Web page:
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Long Island

New law further protects social services workers

Harsher penalties are in place for attacks on county social services workers under new provisions in state law.

Assault on a social services worker will be a Class D felony punishable by up to 7 years in jail. Previously, the attacks were considered Class A misdemeanors punishable by up to 1 year in jail. The changes, passed by the State Legislature in June and signed into law by Gov. Andrew M. Cuomo in August, went into effect Nov. 1.

Nassau and Suffolk social services commissioners lauded the harsher punishment, saying social services workers often face hostile situations.

"There are a litany of incidents where workers were assaulted, where dangerous animals were released on them," said Suffolk Social Services Commissioner Gregory J. Blass. "Truly, they are at risk out there on assignments."

Nassau Social Services Commissioner John Imhof said the department was "gratified that the governor and the Legislature have recognized the necessity of increasing protection for all government workers who deliver social services."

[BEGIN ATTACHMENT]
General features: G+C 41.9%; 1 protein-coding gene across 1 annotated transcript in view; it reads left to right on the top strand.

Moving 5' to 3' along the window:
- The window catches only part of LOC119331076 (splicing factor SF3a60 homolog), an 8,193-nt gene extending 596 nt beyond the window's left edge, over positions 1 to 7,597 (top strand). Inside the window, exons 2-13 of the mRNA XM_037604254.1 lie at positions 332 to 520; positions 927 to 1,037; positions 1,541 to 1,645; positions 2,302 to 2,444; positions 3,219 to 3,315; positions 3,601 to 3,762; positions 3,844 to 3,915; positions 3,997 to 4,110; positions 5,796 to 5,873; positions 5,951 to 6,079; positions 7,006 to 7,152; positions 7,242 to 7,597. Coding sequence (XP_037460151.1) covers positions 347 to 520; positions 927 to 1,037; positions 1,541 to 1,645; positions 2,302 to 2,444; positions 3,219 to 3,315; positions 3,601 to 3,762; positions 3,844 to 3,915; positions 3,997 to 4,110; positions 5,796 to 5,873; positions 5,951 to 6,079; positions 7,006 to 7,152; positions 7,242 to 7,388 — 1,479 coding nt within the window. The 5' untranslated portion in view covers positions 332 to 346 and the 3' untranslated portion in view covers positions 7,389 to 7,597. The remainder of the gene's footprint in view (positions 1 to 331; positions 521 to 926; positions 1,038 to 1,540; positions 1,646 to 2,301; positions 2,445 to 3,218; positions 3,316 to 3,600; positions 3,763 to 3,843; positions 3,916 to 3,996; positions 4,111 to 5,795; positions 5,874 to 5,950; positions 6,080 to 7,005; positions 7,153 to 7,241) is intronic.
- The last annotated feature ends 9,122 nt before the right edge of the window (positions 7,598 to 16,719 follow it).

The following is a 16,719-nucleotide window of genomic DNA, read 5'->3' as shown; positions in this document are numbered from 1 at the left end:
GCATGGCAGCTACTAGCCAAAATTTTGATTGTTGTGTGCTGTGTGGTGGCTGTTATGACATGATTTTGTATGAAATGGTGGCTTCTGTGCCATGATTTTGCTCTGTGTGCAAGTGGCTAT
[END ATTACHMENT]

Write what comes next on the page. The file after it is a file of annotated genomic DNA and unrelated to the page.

The measure was sponsored by state Sen. Martin J. Golden (R-Brooklyn) and former Assemb. Peter Rivera (D-Bronx), now state commissioner of labor. Both noted in memos to lawmakers that similar or stronger protections apply to police officers, firefighters, paramedics, emergency room workers and school employees.

Jennifer Schmidt, a Suffolk County Child Protective Services caseworker who said a judge had to issue her a protective order against a client who repeatedly threatened her life, said the measure offers a sense of security.

"It sends a message that we shouldn't be treated this way," Schmidt said.

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